Toya Maru


Toya Maru

The nihongo|"Toya Maru"|洞爺丸|Tōyamaru was a Japanese freightliner constructed by the Japanese National Railways which sank during a typhoon in the Tsugaru Strait between the Japanese islands of Hokkaidō and Honshū on September 26, 1954. It is said that 1153 people (Japanese National Railways announcement in September 1955) aboard were killed in the accident, however the exact number of fatalities remains unknown because there were victims who managed to ride the ship and those who forcedly cancelled their rides just before the incident.

Construction

The "Toya Maru" was launched on November 21, 1947. It was 118.7 meters (approximately 130 yards) long and 15.85 meters (60 ft) at its beam and it had a Gross Register Tonnage of 3,898 tons. It could accommodate 1,128 passengers and was operated by 120 crew. She covered the distance from Aomori to Hakodate in 4 hours and 30 minutes.

As early as 1950, it was fitted with Radar equipment, becoming one of the first Japanese sea liners to do so. It was used by the Emperor the month before her demise. It was also famous as the flag ship of the Tsugaru Strait.

Accident

The following refers to what happened on September 26, 1954 to the "Toya Maru".

Typhoon No.15, Marie, which had blown through Honshū, was in the Sea of Japan at 12:00 hours on September 26, 1954, proceeding Northeast at a speed of more than 100 kilometers an hour. It was predicted to reach the Tsugaru Strait at around 17:00 hours.

At 11:00 hours, the "Toya Maru" arrived at Hakodate after its first journey that day from Aomori. She was originally scheduled to return at 14:40 hours, to arrive at Aomori just before Typhoon Mary. However, due to the expected storm, another ferry the "Dai 11 Seikan Maru", a somewhat poorer quality vessel, could not depart on its scheduled journey to Hakodate. Therefore, passengers and vehicles were transferred to the "Toya Maru" delaying departure.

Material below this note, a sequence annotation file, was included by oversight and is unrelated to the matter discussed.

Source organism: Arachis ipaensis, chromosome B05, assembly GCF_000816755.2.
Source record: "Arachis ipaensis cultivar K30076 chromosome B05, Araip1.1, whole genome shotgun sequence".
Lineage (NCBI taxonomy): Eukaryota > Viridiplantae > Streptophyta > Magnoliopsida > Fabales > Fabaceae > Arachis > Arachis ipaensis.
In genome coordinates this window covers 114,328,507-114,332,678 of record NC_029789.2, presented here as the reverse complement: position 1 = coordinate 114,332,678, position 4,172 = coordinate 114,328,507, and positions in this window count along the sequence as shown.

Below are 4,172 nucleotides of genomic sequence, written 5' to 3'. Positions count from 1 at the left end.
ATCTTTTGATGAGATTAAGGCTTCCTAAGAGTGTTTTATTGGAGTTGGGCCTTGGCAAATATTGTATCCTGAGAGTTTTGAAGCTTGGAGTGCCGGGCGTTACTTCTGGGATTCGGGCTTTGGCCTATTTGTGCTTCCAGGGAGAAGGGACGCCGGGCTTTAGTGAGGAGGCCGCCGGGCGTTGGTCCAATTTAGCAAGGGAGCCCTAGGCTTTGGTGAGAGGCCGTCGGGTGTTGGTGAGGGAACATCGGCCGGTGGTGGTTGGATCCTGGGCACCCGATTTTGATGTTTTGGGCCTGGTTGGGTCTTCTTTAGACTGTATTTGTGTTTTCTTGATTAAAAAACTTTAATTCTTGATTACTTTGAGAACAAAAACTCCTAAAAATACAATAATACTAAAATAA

The captain of the "Toya Maru" decided to cancel its journey at 15:10 hours.

At 17:00 hours, following heavy rainfall in Hakodate, the weather cleared up and the outlook improved. The captain presuming that the Typhoon had now passed as predicted decided to proceed with the journey for Aomori. However, by this time the Typhoon had slowed and was predicted to stay over the strait for an entire day.

Strangely, the typhoon was gaining strength on Japan Sea. The Typhoon is considered to have already become an extratropical cyclone when it reached Japan, in recent years.

At 18:39 the "Toya Maru" departed from Hakodate with approximately 1,300 passengers aboard. Shortly thereafter the wind picked up coming from a SSE direction.

At 19:01, the "Toya Maru" lowered its anchor at the very side of Hakodate Port to wait for the weather to clear up again. However, due to the high winds, the anchor did not hold and the "Toya Maru" was cast adrift. Water entered to the engine room due to poor design of the vehicle decks, causing its steam engine to stop and the "Toya Maru" to become uncontrollable. The captain decided to beach the sea liner onto Nanae Beach, in the outskirts of Hakodate City.

At 22:26 hours, the "Toya Maru" beached and an SOS call was made. However the waves were so strong that the sea liner could no longer remain upright and at around 22:43 hours, the "Toya Maru" capsized and sank at sea several hundred meters off the shore of Hakodate. Of the 1,309 on board only 150 people survived, while 1,159 (1,041 passengers, 73 crew and 41 others) died.

Four other ferries sank in the same typhoon with a total loss of life of 1,430.cite journal| author=Matsuo, S. | title=An overview of the Seikan Tunnel Project Under the Ocean | journal=Tunnelling and Underground Space Technology | year=1986 | volume=1 | issue = 3/4 | pages=323–331]

Aftermath

The disaster was one of the major factors behind the construction of the Seikan Tunnel between Hokkaidō and Honshū. However, ferry traffic still continues to operate in the strait.

ee also

*1954 Pacific typhoon season

References

External links

* [http://www5.hokkaido-np.co.jp/nature/digest/29/touyamaru.html Additional information on the Toya Maru, including pictures (Japanese)]


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